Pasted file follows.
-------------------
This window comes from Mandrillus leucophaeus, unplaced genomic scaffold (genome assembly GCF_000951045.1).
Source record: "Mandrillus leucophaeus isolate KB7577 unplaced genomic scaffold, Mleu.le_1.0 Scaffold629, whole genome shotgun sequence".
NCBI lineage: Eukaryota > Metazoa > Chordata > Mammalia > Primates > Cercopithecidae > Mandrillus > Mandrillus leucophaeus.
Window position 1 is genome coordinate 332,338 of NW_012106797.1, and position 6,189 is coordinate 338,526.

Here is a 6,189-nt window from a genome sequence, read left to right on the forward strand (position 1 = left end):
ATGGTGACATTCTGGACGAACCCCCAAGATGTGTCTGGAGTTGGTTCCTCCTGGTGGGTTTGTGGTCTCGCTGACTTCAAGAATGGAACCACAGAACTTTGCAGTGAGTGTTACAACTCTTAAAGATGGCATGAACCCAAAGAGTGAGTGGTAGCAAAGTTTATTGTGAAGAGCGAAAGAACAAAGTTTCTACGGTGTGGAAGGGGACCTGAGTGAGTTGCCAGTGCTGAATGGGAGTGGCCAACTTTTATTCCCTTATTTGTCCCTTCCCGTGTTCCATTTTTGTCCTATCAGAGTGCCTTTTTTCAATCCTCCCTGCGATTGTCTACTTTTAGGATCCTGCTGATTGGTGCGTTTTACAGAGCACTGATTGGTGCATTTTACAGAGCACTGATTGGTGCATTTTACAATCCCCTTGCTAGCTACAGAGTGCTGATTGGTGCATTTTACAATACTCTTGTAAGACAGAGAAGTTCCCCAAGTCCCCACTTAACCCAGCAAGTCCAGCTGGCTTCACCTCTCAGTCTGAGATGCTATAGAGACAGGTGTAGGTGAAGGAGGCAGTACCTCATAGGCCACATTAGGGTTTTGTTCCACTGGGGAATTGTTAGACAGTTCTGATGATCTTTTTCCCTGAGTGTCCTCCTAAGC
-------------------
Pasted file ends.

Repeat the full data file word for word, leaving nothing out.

This window comes from Mandrillus leucophaeus, unplaced genomic scaffold (genome assembly GCF_000951045.1).
Source record: "Mandrillus leucophaeus isolate KB7577 unplaced genomic scaffold, Mleu.le_1.0 Scaffold629, whole genome shotgun sequence".
NCBI lineage: Eukaryota > Metazoa > Chordata > Mammalia > Primates > Cercopithecidae > Mandrillus > Mandrillus leucophaeus.
Window position 1 is genome coordinate 332,338 of NW_012106797.1, and position 6,189 is coordinate 338,526.

Here is a 6,189-nt window from a genome sequence, read left to right on the forward strand (position 1 = left end):
ATGGTGACATTCTGGACGAACCCCCAAGATGTGTCTGGAGTTGGTTCCTCCTGGTGGGTTTGTGGTCTCGCTGACTTCAAGAATGGAACCACAGAACTTTGCAGTGAGTGTTACAACTCTTAAAGATGGCATGAACCCAAAGAGTGAGTGGTAGCAAAGTTTATTGTGAAGAGCGAAAGAACAAAGTTTCTACGGTGTGGAAGGGGACCTGAGTGAGTTGCCAGTGCTGAATGGGAGTGGCCAACTTTTATTCCCTTATTTGTCCCTTCCCGTGTTCCATTTTTGTCCTATCAGAGTGCCTTTTTTCAATCCTCCCTGCGATTGTCTACTTTTAGGATCCTGCTGATTGGTGCGTTTTACAGAGCACTGATTGGTGCATTTTACAGAGCACTGATTGGTGCATTTTACAATCCCCTTGCTAGCTACAGAGTGCTGATTGGTGCATTTTACAATACTCTTGTAAGACAGAGAAGTTCCCCAAGTCCCCACTTAACCCAGCAAGTCCAGCTGGCTTCACCTCTCAGTCTGAGATGCTATAGAGACAGGTGTAGGTGAAGGAGGCAGTACCTCATAGGCCACATTAGGGTTTTGTTCCACTGGGGAATTGTTAGACAGTTCTGATGATCTTTTTCCCTGAGTGTCCTCCTAAGC